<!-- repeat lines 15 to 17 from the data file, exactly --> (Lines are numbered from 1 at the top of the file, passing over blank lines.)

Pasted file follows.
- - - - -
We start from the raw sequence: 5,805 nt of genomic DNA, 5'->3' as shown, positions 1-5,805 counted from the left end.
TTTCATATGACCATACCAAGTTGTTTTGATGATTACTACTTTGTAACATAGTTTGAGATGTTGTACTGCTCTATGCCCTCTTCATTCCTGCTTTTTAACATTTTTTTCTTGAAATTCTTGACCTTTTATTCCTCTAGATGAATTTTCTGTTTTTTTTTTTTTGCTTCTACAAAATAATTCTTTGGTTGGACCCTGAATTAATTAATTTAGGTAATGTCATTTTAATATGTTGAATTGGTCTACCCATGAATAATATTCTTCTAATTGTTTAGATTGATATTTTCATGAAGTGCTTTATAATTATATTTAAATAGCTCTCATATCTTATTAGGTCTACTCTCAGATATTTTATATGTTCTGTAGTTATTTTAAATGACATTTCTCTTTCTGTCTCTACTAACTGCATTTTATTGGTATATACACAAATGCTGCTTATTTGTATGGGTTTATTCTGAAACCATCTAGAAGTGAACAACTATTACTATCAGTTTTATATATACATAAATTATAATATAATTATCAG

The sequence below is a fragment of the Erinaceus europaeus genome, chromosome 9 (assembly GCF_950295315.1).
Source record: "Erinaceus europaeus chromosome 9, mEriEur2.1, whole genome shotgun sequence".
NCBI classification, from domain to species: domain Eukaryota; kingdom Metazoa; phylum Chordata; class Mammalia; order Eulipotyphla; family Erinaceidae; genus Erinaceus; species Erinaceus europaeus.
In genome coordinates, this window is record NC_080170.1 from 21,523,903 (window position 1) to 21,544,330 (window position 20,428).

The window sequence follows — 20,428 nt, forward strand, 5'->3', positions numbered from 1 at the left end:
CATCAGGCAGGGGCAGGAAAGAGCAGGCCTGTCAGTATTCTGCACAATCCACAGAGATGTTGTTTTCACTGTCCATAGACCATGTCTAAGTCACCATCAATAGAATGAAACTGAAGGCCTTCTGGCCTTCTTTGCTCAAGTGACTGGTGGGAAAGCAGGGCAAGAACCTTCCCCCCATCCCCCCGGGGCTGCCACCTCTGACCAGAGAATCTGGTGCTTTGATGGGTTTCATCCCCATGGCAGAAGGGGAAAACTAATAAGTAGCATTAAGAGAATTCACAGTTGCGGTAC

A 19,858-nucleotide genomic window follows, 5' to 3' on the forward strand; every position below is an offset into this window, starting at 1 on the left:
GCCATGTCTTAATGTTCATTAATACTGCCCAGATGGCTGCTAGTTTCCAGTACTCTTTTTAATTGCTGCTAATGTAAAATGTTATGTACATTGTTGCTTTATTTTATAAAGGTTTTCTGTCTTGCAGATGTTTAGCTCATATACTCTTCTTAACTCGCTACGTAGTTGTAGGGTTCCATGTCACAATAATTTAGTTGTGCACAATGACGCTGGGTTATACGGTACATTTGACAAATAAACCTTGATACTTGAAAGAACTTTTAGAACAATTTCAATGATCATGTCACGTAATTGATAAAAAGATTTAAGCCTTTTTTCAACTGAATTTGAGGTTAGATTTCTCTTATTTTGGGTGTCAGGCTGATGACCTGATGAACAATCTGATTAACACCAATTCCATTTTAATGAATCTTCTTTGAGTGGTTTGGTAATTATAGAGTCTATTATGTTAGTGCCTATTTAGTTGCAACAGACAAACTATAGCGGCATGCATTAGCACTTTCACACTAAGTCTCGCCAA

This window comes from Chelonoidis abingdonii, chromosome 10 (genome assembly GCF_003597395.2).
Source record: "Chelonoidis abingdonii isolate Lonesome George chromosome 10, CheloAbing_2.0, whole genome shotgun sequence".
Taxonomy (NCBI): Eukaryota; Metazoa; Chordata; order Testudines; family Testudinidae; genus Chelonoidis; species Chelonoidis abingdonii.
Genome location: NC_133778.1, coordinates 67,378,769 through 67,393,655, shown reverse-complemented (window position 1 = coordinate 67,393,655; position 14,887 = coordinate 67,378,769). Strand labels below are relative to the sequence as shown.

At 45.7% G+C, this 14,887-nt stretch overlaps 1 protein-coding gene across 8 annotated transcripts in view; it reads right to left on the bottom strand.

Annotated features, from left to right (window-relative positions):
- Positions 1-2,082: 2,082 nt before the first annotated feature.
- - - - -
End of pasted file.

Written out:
At 45.7% G+C, this 14,887-nt stretch overlaps 1 protein-coding gene across 8 annotated transcripts in view; it reads right to left on the bottom strand.

Annotated features, from left to right (window-relative positions):
- Positions 1-2,082: 2,082 nt before the first annotated feature.